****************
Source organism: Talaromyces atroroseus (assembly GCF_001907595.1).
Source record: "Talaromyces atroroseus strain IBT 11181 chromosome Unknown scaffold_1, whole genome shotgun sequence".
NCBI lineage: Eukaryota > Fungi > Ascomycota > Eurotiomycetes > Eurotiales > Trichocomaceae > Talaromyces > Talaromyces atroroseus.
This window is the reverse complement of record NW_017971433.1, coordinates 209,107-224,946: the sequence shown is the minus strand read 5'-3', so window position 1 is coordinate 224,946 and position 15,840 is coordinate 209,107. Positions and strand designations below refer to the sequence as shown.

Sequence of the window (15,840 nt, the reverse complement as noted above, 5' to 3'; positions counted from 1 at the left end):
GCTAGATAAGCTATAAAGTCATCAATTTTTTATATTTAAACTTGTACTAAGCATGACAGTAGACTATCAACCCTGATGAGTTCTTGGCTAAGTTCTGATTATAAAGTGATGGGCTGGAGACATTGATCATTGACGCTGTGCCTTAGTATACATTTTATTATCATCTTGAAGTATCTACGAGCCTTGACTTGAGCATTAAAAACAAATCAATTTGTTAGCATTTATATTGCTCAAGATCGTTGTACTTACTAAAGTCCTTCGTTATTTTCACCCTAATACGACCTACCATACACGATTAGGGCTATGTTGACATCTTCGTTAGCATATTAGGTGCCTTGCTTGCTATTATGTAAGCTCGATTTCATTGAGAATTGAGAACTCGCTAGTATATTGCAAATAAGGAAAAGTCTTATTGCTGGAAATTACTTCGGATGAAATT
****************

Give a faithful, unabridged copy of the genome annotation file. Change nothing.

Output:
Source organism: Talaromyces atroroseus (assembly GCF_001907595.1).
Source record: "Talaromyces atroroseus strain IBT 11181 chromosome Unknown scaffold_1, whole genome shotgun sequence".
NCBI lineage: Eukaryota > Fungi > Ascomycota > Eurotiomycetes > Eurotiales > Trichocomaceae > Talaromyces > Talaromyces atroroseus.
This window is the reverse complement of record NW_017971433.1, coordinates 209,107-224,946: the sequence shown is the minus strand read 5'-3', so window position 1 is coordinate 224,946 and position 15,840 is coordinate 209,107. Positions and strand designations below refer to the sequence as shown.

Sequence of the window (15,840 nt, the reverse complement as noted above, 5' to 3'; positions counted from 1 at the left end):
GCTAGATAAGCTATAAAGTCATCAATTTTTTATATTTAAACTTGTACTAAGCATGACAGTAGACTATCAACCCTGATGAGTTCTTGGCTAAGTTCTGATTATAAAGTGATGGGCTGGAGACATTGATCATTGACGCTGTGCCTTAGTATACATTTTATTATCATCTTGAAGTATCTACGAGCCTTGACTTGAGCATTAAAAACAAATCAATTTGTTAGCATTTATATTGCTCAAGATCGTTGTACTTACTAAAGTCCTTCGTTATTTTCACCCTAATACGACCTACCATACACGATTAGGGCTATGTTGACATCTTCGTTAGCATATTAGGTGCCTTGCTTGCTATTATGTAAGCTCGATTTCATTGAGAATTGAGAACTCGCTAGTATATTGCAAATAAGGAAAAGTCTTATTGCTGGAAATTACTTCGGATGAAATT